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16 Aug 2022

“To know that I got second place was crazy” - Fintan Dewhirst on ‘zero to hero’ month

The Tir Chonaill AC athlete won silver at the European Under-18 Athletics Championships last week

“To know that I got second place was crazy” - Fintan Dewhirst on ‘zero to hero’ month

Fintan Dewhirst was zapped last Friday evening as he returned to Glenties having had no sleep for a day after winning a European silver medal.

His mother, Rosemary, was driving him from Dublin Airport, where he had media obligations to attend to before the spin home.

In Jerusalem, Tir Chonaill AC’s Dewhirst became Ireland’s seventh European Under-18 medalist when winning silver in the 400m hurdles.

When they eventually rolled into Glenties, the sleepy Dewhirst soon stirred.

“There was just this huge crowd at the turn up to the house,” the 16-year-old recalls. “As soon as I won the medal, I had to go through doping and then it was back to the hotel to get packed straight away.

“I was on zero sleep. I didn’t sleep at all on the plane. I slept a bit in the car, but the crowd was just huge. I couldn’t believe it when I saw the whole load of people standing there and cheering away for me.”

A scorching run, finishing in 51.65 seconds, saw Dewhirst win silver last Thursday.  Dewhirst went to Thursday’s final having gone 52.58 seconds in his heat on Tuesday. The new Irish under-18 record is Dewhirst’s now, with Norway’s Bastien Elnan Aurstad taking the gold with a 50.89 run.

His rise has been rapid.

Just last month, he competed in an Irish vest for the first time.

In France, a massive new personal best time of 52.98 won the 400m hurdles at the Franconville Under-18 international.

As an international athlete, Dewhirst went to Israel as a novice, but returned as a new star of Irish athletics.

“I haven’t had much time to process it all, but the last month has been zero to hero,” he says. “In France, that was my first time to compete for Ireland. Wearing the Irish vest was amazing. Last week was my first time to do that in what I’d call a real competition. This is my country, the country I represent.

“It was a bit new for me. It was fun, but it was nerve-racking at the same time.”

Dewhirst had his own goals when he boarded a flight last Monday. A new personal best and landing the Irish under-18 record were aims that were attainable.

“It just got better and better,” he says. “I was chuffed even to get the PB in the heat.”

Coached by Brian McGonagle, who he describes as having been a ‘huge, huge help’, Dewhirst went to the final with few mentioning him as a medal prospect. The logistics of traveling to Jerusalem were exacerbated by some difficulties that saw the athletes endure a lengthy wait in Zurich with some left without gear and officials in a panic over the absent items.

“We didn’t get to do much in Jerusalem - it was just hotel and track really. We were supposed to get a little tour, but we got there Monday and I didn’t do too much because I didn’t want to get heatstroke. I was competing for the rest of the week and it was home then.”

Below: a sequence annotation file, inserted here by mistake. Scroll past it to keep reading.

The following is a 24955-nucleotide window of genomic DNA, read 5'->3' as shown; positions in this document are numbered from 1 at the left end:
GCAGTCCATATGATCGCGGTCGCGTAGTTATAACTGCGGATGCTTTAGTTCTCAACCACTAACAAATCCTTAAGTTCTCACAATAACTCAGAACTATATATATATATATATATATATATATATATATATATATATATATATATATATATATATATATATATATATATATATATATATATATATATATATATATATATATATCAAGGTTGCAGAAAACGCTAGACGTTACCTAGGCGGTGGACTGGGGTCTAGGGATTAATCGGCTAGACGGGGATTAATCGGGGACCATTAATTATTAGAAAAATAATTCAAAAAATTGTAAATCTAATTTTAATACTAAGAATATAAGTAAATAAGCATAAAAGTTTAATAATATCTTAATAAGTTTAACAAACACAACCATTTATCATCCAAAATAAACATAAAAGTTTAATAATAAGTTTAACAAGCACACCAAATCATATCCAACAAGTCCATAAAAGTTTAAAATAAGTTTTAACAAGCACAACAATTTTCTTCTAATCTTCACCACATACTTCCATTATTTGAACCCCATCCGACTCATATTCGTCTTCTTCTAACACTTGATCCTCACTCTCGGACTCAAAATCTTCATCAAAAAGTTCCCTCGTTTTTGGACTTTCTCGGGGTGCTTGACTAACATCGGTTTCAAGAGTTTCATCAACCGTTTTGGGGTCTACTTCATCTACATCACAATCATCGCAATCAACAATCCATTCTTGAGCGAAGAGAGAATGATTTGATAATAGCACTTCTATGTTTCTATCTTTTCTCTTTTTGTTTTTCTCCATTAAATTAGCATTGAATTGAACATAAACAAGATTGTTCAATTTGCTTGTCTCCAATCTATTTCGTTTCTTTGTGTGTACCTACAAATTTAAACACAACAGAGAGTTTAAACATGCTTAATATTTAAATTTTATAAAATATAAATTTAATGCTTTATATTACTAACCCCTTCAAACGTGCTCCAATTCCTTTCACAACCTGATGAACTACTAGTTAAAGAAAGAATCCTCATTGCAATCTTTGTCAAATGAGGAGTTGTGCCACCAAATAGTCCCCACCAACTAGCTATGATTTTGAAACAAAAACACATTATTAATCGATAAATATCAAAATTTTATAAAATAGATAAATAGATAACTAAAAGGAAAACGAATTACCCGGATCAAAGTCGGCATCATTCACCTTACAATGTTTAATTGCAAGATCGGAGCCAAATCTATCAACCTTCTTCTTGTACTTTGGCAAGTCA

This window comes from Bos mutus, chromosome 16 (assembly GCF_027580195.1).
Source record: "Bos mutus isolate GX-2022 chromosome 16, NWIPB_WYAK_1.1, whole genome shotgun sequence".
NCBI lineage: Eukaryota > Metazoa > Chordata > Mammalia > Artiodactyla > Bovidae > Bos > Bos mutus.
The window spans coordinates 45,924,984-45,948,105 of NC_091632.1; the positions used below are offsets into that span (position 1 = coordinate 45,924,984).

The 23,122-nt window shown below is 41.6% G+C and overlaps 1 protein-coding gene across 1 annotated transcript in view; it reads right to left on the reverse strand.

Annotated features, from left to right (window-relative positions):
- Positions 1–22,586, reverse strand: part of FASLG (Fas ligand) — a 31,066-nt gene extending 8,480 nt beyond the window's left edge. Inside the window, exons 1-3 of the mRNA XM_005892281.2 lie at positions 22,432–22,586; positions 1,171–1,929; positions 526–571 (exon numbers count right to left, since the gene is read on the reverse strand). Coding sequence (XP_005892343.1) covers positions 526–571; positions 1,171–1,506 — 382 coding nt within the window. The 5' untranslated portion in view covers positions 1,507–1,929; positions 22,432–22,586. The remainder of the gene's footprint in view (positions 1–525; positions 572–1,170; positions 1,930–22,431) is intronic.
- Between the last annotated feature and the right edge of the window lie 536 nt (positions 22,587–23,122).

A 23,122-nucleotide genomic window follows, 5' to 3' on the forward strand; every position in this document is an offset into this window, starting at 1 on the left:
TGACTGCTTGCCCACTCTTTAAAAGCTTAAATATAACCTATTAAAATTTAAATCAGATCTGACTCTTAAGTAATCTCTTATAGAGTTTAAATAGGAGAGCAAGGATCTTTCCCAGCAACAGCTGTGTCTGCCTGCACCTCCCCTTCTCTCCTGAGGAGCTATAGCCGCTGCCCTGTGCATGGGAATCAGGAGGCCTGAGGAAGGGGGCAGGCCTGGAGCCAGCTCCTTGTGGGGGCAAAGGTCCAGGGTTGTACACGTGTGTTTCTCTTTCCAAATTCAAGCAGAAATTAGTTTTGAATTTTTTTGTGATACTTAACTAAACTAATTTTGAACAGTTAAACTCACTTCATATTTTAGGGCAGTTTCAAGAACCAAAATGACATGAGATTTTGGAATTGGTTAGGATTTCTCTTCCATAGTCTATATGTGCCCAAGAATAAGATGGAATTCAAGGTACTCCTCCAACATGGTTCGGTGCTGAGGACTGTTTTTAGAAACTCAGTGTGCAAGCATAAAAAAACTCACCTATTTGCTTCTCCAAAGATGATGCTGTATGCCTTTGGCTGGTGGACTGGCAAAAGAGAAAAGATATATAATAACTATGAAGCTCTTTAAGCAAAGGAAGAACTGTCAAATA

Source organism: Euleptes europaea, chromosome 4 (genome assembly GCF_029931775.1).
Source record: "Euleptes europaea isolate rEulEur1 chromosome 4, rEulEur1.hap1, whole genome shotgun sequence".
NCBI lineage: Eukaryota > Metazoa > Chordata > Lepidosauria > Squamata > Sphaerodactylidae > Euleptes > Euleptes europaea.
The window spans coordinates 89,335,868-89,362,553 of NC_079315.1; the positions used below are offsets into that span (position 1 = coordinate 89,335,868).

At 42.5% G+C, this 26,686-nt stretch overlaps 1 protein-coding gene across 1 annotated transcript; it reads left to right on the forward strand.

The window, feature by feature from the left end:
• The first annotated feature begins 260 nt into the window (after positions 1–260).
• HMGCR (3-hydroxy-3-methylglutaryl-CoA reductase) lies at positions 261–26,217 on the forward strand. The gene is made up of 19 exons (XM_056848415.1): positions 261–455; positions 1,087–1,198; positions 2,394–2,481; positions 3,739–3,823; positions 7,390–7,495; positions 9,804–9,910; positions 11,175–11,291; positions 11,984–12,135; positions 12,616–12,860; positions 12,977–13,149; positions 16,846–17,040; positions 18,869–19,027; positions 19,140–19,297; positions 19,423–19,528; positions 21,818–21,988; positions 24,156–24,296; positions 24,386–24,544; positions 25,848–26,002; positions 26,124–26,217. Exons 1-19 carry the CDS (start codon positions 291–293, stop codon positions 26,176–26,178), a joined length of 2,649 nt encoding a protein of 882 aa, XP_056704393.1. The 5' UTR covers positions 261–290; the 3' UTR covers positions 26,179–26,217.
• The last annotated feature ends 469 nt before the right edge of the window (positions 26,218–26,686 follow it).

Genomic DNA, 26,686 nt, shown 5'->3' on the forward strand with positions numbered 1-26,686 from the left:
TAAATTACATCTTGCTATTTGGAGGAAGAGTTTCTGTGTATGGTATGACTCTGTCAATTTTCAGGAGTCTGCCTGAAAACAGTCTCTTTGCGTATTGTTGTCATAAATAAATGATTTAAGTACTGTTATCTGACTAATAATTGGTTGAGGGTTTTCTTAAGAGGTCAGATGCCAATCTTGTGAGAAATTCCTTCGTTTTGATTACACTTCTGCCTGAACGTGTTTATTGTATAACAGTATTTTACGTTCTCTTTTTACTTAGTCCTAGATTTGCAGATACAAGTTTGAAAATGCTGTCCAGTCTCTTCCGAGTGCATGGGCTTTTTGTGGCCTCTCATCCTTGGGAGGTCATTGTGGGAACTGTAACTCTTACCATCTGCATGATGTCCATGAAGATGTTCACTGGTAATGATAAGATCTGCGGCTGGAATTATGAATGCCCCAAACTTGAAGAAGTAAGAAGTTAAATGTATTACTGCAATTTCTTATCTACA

Yet, it was the St Columba’s Comprehensive School student who nosed in behind Aurstad and just in front of Gergő Takács from Hungary.

“My thought process coming down the home straight was like: ‘I am really doing this!’ You can see that I ease off at the end; I thought I had it.

“It felt really good just to cross the line and finish. To know that I got second place was just crazy. I told all the Irish people to cheer me on, especially for the last bit. There was a group of Irish people there and everyone was going mad.

“I couldn’t tell you where this all came from. It just started last year and kept going.”

In August, Dewhirst was the silver medalist in the 300m hurdles at the National Juveniles - his first national medal.

Just after the turn of the year, he all-rounder set a new Irish Youth heptathlon record, bagging 4138 points at the National Indoor League in Athlone.

There, Dewhrirst won the 60m sprint in 7.27 seconds and also won the high jump with a 1.71m leap.

He sped to the 60m hurdles win in 8.35 seconds. A leap of 5.79m in the long jump saw him the second best and he was second in the shot when throwing 10.78m.

In the pole vault, Dewhirst arched over at 2.8m and was unable to clear the bar at 3m while a 3:15.89 saw him second in the 1000m.

His favourite event is the 200m - “It’s just a short, fast, get-it-out-of-the-way race and it’s over” - but his headline act is now the 400m hurdles.

It's no too long ago since, owing to a family wedding, he found himself entered in the National ‘B’ Championships.

“I started competing when I was eight,” he remembers. “My first competition was doing the high jump at Ulsters. Mum is a coach in the club so, whenever I was old enough, I joined up. I loved it from then.”

The multi-eventer put the shoulder to the wheel in October, but was fifth in the combined events at the Irish Schools Championships.

“I was a bit frustrated at that time,” he says. “I just trained really hard in the winter and I had a go. My focus was more on training at that time.”

This weekend, he competes at the Celtic Games on Saturday before competing in Tullamore on Sunday. The focus now, although not a complete priority, will be to attempt an ‘A’ standard for the World Under-20 Championships, which take place in Santiago de Cali, Colombia, from August 1-6.

“I’m going over the higher hurdles now this weekend,” he says. “The PB will probably stay the same for this year with me going onto the higher hurdle, but I’m certainly hoping to beat the time.

“I’m going to be training hard to compete for Ireland any chance I get.”

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